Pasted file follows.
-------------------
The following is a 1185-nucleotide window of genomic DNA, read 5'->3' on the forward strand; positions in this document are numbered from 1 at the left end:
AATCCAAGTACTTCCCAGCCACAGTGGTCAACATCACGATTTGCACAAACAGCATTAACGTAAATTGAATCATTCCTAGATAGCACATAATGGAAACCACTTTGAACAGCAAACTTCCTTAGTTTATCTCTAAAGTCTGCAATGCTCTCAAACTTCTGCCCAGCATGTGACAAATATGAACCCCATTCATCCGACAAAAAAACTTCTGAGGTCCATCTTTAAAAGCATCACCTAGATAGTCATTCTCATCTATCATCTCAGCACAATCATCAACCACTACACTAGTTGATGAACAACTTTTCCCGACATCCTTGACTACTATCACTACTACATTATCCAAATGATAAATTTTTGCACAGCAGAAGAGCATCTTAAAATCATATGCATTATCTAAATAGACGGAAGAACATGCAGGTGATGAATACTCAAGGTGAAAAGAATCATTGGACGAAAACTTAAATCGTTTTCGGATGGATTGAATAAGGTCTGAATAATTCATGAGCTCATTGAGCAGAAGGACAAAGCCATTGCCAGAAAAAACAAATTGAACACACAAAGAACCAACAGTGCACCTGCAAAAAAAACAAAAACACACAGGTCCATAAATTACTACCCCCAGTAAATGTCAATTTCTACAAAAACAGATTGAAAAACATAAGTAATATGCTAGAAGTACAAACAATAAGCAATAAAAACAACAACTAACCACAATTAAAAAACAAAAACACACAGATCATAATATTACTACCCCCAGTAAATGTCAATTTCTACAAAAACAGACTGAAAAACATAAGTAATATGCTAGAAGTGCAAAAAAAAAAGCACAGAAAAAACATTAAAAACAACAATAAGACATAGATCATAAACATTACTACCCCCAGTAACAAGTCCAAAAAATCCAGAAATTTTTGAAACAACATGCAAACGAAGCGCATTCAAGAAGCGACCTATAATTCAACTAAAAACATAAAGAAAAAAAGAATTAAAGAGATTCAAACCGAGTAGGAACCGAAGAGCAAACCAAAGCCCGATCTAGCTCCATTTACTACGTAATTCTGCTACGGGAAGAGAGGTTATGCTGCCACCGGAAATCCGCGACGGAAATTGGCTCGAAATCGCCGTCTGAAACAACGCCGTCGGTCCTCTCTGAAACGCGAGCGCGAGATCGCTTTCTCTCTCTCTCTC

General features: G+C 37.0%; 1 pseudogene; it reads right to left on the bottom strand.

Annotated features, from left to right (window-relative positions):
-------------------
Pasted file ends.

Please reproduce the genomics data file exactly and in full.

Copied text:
The following is a 1185-nucleotide window of genomic DNA, read 5'->3' on the forward strand; positions in this document are numbered from 1 at the left end:
AATCCAAGTACTTCCCAGCCACAGTGGTCAACATCACGATTTGCACAAACAGCATTAACGTAAATTGAATCATTCCTAGATAGCACATAATGGAAACCACTTTGAACAGCAAACTTCCTTAGTTTATCTCTAAAGTCTGCAATGCTCTCAAACTTCTGCCCAGCATGTGACAAATATGAACCCCATTCATCCGACAAAAAAACTTCTGAGGTCCATCTTTAAAAGCATCACCTAGATAGTCATTCTCATCTATCATCTCAGCACAATCATCAACCACTACACTAGTTGATGAACAACTTTTCCCGACATCCTTGACTACTATCACTACTACATTATCCAAATGATAAATTTTTGCACAGCAGAAGAGCATCTTAAAATCATATGCATTATCTAAATAGACGGAAGAACATGCAGGTGATGAATACTCAAGGTGAAAAGAATCATTGGACGAAAACTTAAATCGTTTTCGGATGGATTGAATAAGGTCTGAATAATTCATGAGCTCATTGAGCAGAAGGACAAAGCCATTGCCAGAAAAAACAAATTGAACACACAAAGAACCAACAGTGCACCTGCAAAAAAAACAAAAACACACAGGTCCATAAATTACTACCCCCAGTAAATGTCAATTTCTACAAAAACAGATTGAAAAACATAAGTAATATGCTAGAAGTACAAACAATAAGCAATAAAAACAACAACTAACCACAATTAAAAAACAAAAACACACAGATCATAATATTACTACCCCCAGTAAATGTCAATTTCTACAAAAACAGACTGAAAAACATAAGTAATATGCTAGAAGTGCAAAAAAAAAAGCACAGAAAAAACATTAAAAACAACAATAAGACATAGATCATAAACATTACTACCCCCAGTAACAAGTCCAAAAAATCCAGAAATTTTTGAAACAACATGCAAACGAAGCGCATTCAAGAAGCGACCTATAATTCAACTAAAAACATAAAGAAAAAAAGAATTAAAGAGATTCAAACCGAGTAGGAACCGAAGAGCAAACCAAAGCCCGATCTAGCTCCATTTACTACGTAATTCTGCTACGGGAAGAGAGGTTATGCTGCCACCGGAAATCCGCGACGGAAATTGGCTCGAAATCGCCGTCTGAAACAACGCCGTCGGTCCTCTCTGAAACGCGAGCGCGAGATCGCTTTCTCTCTCTCTCTC

General features: G+C 37.0%; 1 pseudogene; it reads right to left on the bottom strand.

Annotated features, from left to right (window-relative positions):